Kieff on Removing Property Rules from Intellectual Property

Kieff_2009_web Scott Kieff (George Washington) has posted Removing Property from Intellectual Property and (Intended?) Pernicious Impacts on Innovation and Competition SSRN.  Here's the abstract:

Commentators have poured forth a loud and sustained outcry over the past few years that sees property rule treatment of intellectual property (IP) as a cause of excessive transaction costs, thickets, anticommons, hold-ups, hold-outs, and trolls, which unduly tax and retard innovation, competition, and economic growth. The popular response has been to seek a legislative shift towards some limited use of weaker, liability rule treatment, usually portrayed as “just enough” to facilitate transactions in those special cases where the bargaining problems are at their worst and where escape hatches are most needed. This essay is designed to make two contributions. First, it shows how a set of changes in case law over just the past few years have hugely re-shaped the patent system from having several major, and helpful, liability-rule-pressure-release-valves, into a system that is fast becoming almost devoid of significant property rule characteristics, at least for those small entities that would most need property rule protection. The essay then explores some harmful effects of this shift, focusing on the ways liability rule treatment can seriously impede the beneficial deal-making mechanisms that facilitate innovation and competition. The basic intuition behind this bad effect of liability rules is that they seriously frustrate the ability for a market-challenging patentee to attract and hold the constructive attention of a potential contracting party (especially one that is a larger more established party) while preserving the option to terminate the negotiations in favor of striking a deal with a different party. At the same time, liability rules can have an additional bad effect of helping existing competitors to coordinate with each other over ways to keep out new entrants. The essay is designed to contribute to the literature on IP in particular, as well as the broader literatures on property and coordination, by first showing how a seemingly disconnected set of changes to the legal rules impacting a particular legal regime like the patent system can have unintended and sweeping harmful consequences, and then by exploring why within the more middle range of the spectrum between the two poles of property rules and liability rules, a general shift towards the property side may be preferred by those seeking an increase in access and competition.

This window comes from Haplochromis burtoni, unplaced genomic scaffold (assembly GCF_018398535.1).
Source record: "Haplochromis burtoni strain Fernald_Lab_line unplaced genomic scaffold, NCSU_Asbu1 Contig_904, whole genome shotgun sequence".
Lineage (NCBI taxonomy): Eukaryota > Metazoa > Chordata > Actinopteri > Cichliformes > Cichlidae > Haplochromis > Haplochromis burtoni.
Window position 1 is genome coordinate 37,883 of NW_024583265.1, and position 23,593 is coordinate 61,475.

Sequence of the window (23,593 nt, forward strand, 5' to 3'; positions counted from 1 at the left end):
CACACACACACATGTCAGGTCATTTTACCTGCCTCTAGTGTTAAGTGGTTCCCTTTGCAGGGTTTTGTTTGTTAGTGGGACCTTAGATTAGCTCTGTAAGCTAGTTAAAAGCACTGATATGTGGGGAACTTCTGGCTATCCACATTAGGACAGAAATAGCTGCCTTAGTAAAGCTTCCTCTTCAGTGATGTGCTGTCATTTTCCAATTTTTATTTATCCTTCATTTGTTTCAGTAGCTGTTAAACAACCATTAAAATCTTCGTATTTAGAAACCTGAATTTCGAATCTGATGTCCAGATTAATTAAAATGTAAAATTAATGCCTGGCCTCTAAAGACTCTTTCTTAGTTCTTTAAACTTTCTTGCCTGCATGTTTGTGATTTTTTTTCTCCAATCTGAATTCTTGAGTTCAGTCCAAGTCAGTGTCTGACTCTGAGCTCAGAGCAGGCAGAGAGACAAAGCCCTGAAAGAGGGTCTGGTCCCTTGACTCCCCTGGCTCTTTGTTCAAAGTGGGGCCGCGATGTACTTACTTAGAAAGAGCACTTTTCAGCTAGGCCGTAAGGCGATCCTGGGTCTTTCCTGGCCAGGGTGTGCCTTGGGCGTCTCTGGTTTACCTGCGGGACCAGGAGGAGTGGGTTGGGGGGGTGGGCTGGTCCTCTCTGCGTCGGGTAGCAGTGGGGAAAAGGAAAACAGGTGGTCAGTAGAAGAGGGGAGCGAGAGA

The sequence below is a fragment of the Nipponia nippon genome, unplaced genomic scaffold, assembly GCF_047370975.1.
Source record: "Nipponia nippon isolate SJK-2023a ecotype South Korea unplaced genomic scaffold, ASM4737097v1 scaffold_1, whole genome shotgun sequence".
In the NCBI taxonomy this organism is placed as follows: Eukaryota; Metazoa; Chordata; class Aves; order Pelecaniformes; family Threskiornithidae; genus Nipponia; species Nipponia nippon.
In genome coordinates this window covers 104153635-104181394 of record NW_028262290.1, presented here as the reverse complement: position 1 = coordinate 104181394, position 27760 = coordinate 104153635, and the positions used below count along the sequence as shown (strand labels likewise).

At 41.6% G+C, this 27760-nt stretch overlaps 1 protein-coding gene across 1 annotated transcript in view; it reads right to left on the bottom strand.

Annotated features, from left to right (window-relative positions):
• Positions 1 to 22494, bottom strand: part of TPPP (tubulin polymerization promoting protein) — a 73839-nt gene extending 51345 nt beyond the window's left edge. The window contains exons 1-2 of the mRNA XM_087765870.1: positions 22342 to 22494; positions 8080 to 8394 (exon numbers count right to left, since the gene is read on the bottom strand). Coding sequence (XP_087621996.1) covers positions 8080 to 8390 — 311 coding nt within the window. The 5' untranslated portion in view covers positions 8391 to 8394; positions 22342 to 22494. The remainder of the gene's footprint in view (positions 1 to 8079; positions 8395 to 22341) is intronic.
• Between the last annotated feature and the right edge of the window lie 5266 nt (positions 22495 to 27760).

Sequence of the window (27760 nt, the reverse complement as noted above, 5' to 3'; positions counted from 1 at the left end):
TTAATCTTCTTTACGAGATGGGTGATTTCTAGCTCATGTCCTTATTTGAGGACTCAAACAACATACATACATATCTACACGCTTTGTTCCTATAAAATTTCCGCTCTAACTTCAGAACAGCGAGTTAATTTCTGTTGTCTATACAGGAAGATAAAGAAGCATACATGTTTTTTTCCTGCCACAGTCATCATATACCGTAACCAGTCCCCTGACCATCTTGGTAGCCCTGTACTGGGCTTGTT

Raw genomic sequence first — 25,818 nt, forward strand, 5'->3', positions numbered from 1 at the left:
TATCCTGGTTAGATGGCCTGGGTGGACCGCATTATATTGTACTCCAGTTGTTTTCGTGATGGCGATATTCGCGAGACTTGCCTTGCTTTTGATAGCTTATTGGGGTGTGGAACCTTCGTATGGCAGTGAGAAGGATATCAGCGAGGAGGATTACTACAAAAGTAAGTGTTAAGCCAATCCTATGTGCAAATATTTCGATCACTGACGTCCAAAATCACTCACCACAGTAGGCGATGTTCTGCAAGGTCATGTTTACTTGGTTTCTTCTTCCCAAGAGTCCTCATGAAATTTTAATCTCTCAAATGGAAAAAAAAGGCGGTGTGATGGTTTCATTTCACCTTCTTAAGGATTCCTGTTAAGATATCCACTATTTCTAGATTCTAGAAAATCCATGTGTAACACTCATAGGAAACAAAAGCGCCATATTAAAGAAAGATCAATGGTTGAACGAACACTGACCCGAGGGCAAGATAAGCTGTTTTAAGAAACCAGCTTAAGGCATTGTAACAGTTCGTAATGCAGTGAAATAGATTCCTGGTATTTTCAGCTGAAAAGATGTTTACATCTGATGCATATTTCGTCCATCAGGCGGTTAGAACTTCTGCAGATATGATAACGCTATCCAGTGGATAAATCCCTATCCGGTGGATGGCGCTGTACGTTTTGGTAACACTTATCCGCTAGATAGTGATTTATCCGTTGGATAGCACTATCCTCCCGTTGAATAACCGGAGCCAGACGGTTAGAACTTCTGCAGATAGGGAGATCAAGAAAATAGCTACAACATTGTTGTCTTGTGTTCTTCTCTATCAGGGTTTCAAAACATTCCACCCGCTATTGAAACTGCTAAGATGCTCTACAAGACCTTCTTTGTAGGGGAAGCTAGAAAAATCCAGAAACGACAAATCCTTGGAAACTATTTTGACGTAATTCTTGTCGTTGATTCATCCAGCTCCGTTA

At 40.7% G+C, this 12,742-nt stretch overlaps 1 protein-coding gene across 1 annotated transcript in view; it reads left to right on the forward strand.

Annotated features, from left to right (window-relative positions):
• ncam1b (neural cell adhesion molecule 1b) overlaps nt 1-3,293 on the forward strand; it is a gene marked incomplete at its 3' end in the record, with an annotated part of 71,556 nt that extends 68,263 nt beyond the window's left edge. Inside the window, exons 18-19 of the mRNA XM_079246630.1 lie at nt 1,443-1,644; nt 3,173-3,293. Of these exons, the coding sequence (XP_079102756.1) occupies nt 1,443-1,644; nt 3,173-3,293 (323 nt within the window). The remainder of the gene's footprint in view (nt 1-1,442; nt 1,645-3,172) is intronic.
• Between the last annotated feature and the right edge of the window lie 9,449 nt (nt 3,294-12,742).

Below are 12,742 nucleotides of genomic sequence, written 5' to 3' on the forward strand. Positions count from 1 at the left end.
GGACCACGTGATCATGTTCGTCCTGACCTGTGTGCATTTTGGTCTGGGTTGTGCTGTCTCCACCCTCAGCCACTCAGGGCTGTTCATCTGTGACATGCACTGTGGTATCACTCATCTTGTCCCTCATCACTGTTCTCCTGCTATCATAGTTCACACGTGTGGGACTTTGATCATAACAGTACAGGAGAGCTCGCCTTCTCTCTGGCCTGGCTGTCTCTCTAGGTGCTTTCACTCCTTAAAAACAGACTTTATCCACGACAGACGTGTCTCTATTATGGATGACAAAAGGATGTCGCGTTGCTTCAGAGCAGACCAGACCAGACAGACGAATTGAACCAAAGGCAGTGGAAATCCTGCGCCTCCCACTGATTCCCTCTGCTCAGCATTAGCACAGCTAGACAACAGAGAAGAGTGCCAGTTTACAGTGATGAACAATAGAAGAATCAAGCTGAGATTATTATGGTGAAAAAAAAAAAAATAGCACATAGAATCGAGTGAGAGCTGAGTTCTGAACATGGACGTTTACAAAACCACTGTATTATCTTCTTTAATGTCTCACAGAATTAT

Steve Clowney

April 4, 2011 in Intellectual Property, Recent Cases | Permalink | Comments (0) | TrackBack (0)

Tuesday, November 2, 2010

Supreme Court Grants Cert in Derivative Title Patent Case

Dennis Crouch has the details at PatentlyO.  As he notes, the case presents some derivative title issues that resemble those that come up in other property contexts.

Ben Barros

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November 2, 2010 in Intellectual Property | Permalink | Comments (0) | TrackBack (0)

Friday, October 1, 2010

Mossoff on Patent Takings

Adam Mossoff (George Mason) has posted How the "New GM" Can Steal from Toyota on SSRN.  Here's the abstract:

This essay explains how a 2006 court decision arising from the manufacture of the F-22 Raptor fighter jet paves the way for government-owned General Motors to steal intellectual property. In Zoltek v. U.S., the Court of Appeals for the Federal Circuit held that a loophole in the Tucker Act (28 U.S.C. § 1498) prevented owners of patented processes from suing the federal government for certain types of unauthorized uses of their patents. The Zoltek court also held that patents are not secured as constitutional "private property" under the Takings Clause of the Fifth Amendment. At the time, many judges and lawyers thought that these statutory and constitutional loopholes for patent-owners were insignificant; at worst, they argued, this benefits only military contractors and the like.

Fast forward four years and the federal government now owns the "new GM." It was inconceivable in 2006 that Uncle Sam soon would be in the business of making cars, not to mention in the businesses of banking and insurance, setting salaries of CEOs, purchasing mortgages, etc., etc. This dramatic turn of events means that court decisions that once seemed exceedingly narrow have acquired new breadth and scope. This essay thus explores how Zoltek justifies extensive infringement of U.S. patents by GM and other firms now working for the federal government. Although it is arguable that denying patent-owners their constitutional rights is insignificant in any situation, the events since 2006 at least suggest that many people spoke too soon when they claimed that Zoltek was of little import or concern.

Ben Barros

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October 1, 2010 in Intellectual Property, Recent Scholarship, Takings | Permalink | Comments (0) | TrackBack (0)